By Bruce MacKellar and Roger Betz
What is the potential for corn to dry in the field over the winter months? In all honesty, not particularly good on a per-day basis during the December-to-February time frame.
However, there are a lot of days during this period, and even small amounts of drying per day can lead to much lower moisture levels by early spring. With corn moisture levels remaining above 30% in many June-planted cornfields, the cost of drying corn this fall is going to be very high. When considering the options, producers need to balance the risk of yield losses from leaving corn in the field with the cost of drying the corn.
Joe Lauer, University of Wisconsin Corn Extension specialist, conducted a study looking at corn yield losses over winter during 2000 and 2001. The results are in Table 1.
Yields shown in Table 1 reflect the percent of harvest loss by month. In 2000, there was heavy snowfall, which affected how much corn the combine was able to get into the machine. In 2001, there was much less snow, and hence, less overall losses.
A partial budget analysis investigated the net revenue-per-acre impact of leaving 150 wet bushels-per-acre (30% moisture) corn in the field overwinter to dry to 18% moisture compared to taking this corn to an elevator to dry.
The results showed that corn at 30% moisture left to field dry, with a 30% expected yield loss, still would have a $20 per acre advantage over drying the crop this fall. This assumes there will not be substantial loss of grain quality over the period that the corn remains in the field.
The table below provides the breakeven for various corn moisture levels in the fall and expected yield loss from field drying.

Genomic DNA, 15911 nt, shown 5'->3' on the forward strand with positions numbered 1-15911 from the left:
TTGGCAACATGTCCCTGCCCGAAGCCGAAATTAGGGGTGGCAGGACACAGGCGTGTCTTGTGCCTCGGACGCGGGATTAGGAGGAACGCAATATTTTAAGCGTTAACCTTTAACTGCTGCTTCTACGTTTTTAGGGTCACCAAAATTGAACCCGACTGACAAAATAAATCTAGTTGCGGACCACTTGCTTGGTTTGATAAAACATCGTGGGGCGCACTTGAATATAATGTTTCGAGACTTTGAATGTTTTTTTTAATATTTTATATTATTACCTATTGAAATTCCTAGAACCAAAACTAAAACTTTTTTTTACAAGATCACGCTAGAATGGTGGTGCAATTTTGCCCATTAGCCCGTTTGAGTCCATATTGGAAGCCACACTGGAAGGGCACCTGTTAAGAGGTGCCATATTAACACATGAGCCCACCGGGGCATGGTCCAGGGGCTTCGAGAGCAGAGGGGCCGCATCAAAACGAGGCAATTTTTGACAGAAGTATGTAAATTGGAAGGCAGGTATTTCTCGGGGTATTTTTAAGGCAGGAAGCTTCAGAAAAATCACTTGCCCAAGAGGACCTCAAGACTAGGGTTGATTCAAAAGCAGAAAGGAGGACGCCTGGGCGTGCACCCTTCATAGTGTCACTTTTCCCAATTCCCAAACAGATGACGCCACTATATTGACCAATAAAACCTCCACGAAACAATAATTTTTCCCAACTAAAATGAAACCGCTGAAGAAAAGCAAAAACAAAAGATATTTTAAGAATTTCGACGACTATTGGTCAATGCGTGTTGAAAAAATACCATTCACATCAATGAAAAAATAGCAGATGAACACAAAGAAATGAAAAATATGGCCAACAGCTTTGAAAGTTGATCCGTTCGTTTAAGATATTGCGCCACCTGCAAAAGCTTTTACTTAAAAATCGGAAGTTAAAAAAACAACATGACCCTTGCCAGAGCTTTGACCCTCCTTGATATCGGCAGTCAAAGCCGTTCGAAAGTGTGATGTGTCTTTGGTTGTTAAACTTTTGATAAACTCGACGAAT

The values in Table 2 were calculated using 150 bushels-per-acre wet bushel yield that had a test weight of 50. Drying charge was calculated at 4.0 cents per bushel per point of moisture above 15%. A shrink calculation of 1.4% per percent of moisture above 15% was used to calculate the number of marketable bushels. Drying charges, trucking charge for hauling the water in wet corn and a deduction of 5.0 cents per bushel for test weight were calculated on a wet bushel basis.
Factors that can contribute to overwinter yield losses
As you might expect, there are several factors that can contribute to overwinter yield losses, and the risks for loss can be substantial.
Lodging. Corn has the potential to lodge, which can substantially reduce harvestable yield. This is particularly true where stalks have been weakened by tar spot or other leaf diseases or stalk rots. Leaf diseases causing loss of green leaf tissue during the growing season can cause the plants to scavenge carbohydrates from the stalk, reducing stalk strength and increasing the potential for lodging.
Ear size and weight. Heavy ears create more potential for lodging. In addition, activity of insects such as corn borer and, to a lesser extent, western bean cutworm can affect stalk and ear shank strength, causing more lodging and corn ear drop.
Winter weather. No precipitation events are created equal. Wet snow tends to be more problematic than dry snow. Ice storms also can add weight that can increase lodged corn. High wind conditions during any of these events, including wind driven thunderstorm rainfall during the winter, can cause significant lodging.
Wildlife damage. Deer can be a significant factor in making the decision of leaving corn in the field to dry. Overwintering deer can choose to yard up in standing corn as an alternative to woodlands and swamps, causing unacceptable levels of yield loss. The extent of damage that will occur is directly correlated with the numbers of deer in your area. If you expect to have fields you will not harvest until late winter or early spring, contact your local Department of Natural Resources biologist to request extra doe antlerless deer tags this fall and round up hunters to proactively reduce the deer herd in your area.
Producers will need to weigh their anticipated risk for yield loss and make harvest decisions based on their corn moisture, risk of yield loss and drying cost.
MacKellar and Betz write for Michigan State University Extension.